Streams vs Queues
What is a queue but a degenerate form of a stream?
Unlike message queues and buses, messages don't move from the streams they're written to. They can be read later by any number of services that they were not originally sent to so that those services can catch up on what has already happened, and either choose to process those messages or ignore them.
Once messages are written to a stream, they stay there. Conversely, with message queues or message buses, a message is removed from a queue and then passed to a service's consumer.
Under certain conditions, this removal of messages from queues to send them to service endpoints results in a message being lost before it is processed. More commonly, the loss of the acknowledgment that the message was indeed processed leads to the re-processing of the message, which is why idempotent logic is a necessity no matter the "guarantees" offered by the service bus software. These conditions eventually lead to ever more elaborate message bus features that complicate their use and operation.
No matter how much of the complexity of message buses is hidden by ever more elaborate features, they cannot be made to guarantee "only-once" message delivery, and they cannot be made to be as simple as message streams.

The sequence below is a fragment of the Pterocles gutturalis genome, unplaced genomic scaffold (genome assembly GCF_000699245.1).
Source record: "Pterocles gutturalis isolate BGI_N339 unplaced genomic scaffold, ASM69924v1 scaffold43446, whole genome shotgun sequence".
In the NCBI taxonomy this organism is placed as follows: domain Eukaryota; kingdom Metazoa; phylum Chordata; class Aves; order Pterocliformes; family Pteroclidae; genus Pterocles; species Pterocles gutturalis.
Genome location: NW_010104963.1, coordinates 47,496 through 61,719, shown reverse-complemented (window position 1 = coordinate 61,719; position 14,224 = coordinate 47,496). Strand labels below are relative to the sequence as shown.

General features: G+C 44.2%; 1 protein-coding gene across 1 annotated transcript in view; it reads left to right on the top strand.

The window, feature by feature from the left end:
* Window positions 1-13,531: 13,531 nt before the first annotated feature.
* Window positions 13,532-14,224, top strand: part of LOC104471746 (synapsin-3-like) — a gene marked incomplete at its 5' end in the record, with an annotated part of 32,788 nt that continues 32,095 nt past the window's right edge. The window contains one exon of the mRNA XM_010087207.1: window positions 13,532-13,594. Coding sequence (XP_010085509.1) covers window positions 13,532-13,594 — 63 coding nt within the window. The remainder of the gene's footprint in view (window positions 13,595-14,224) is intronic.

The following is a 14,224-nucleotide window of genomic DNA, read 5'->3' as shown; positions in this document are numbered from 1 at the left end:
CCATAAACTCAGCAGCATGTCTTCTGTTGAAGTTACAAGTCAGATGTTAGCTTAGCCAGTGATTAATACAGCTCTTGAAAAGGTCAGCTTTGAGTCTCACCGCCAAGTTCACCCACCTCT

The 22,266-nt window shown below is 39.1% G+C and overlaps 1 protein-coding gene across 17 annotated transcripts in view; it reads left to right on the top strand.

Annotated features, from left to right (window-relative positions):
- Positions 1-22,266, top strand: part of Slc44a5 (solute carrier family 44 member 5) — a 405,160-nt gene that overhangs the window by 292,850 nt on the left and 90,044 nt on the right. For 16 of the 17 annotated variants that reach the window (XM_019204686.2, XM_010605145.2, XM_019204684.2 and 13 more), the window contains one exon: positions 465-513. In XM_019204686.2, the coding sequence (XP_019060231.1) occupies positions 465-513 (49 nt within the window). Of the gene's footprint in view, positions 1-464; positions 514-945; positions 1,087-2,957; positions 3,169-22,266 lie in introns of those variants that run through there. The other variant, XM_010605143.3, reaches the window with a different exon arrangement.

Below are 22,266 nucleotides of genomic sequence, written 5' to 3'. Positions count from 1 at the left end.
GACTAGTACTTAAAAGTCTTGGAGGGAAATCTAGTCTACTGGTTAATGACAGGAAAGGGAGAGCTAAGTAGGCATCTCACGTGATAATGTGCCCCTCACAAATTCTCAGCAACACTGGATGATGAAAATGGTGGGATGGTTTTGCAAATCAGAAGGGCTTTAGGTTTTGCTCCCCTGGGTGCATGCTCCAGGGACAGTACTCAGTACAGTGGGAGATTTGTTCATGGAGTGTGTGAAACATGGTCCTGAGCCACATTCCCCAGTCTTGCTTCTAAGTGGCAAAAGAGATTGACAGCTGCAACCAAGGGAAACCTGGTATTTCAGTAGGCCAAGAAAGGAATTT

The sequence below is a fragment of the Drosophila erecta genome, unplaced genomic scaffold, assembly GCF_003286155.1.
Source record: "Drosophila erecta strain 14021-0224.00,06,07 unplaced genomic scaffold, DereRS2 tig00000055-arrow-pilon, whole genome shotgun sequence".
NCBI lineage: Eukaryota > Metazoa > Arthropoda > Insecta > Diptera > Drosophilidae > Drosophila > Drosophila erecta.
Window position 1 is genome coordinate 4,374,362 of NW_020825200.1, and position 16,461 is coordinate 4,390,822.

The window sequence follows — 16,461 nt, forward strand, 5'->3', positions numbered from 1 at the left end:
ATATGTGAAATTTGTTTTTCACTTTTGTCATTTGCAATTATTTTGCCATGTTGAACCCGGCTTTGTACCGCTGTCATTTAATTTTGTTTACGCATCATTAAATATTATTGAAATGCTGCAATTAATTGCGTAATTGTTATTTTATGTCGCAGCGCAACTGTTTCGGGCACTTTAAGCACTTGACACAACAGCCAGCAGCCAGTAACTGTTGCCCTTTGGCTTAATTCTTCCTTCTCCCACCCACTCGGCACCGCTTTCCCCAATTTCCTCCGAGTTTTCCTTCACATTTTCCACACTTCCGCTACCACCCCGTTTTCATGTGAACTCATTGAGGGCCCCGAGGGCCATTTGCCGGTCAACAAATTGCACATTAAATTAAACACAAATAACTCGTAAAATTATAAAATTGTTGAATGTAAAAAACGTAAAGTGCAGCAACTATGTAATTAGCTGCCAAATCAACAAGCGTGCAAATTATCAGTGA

Streams eliminate the inherent complexity of message buses. Messages don't move from the streams services. Rather, the service maintains a pointer or cursor to the message in the stream that it is processing. The cursor moves across the messages in the stream, advancing each time a message is processed. Once a message is processed, the service's cursor moves to the next message. But the messages are not removed from a stream in order to process them.
The most important difference between traditional Service-Oriented Architecture (SOA) and Microservices architecture is the replacement of service buses with the simplicity of streams.
SOA services are described as Smart Pipes, Dumb Endpoints. In the age of Microservice architecture, the axiom is reversed: Dumb Pipes, Smart Endpoints.
In the age of Microservices, the pipe is dumb and the endpoint is smart. Meaning, the service consumer, rather than the bus, keeps track of which message to read next. Because of this, the risk of losing messages is eliminated, and the application code does not have to account for the potential loss of transactions. And neither does the team writing the application code.
Streams are not just message transports. They are also the sole data storage medium for the kind of entity data that is often stored in individual rows in database tables. This style of entity data storage is often referred to as Event Sourcing.
With event sourcing, entity data is read from a series of events that are recorded in an event stream that holds the events for a single entity. An entity's data is stored by writing events to its stream, rather than writing to a database row. When the entity is "retrieved" from the store, the events are passed through an entity projection, which populates the entity's attributes.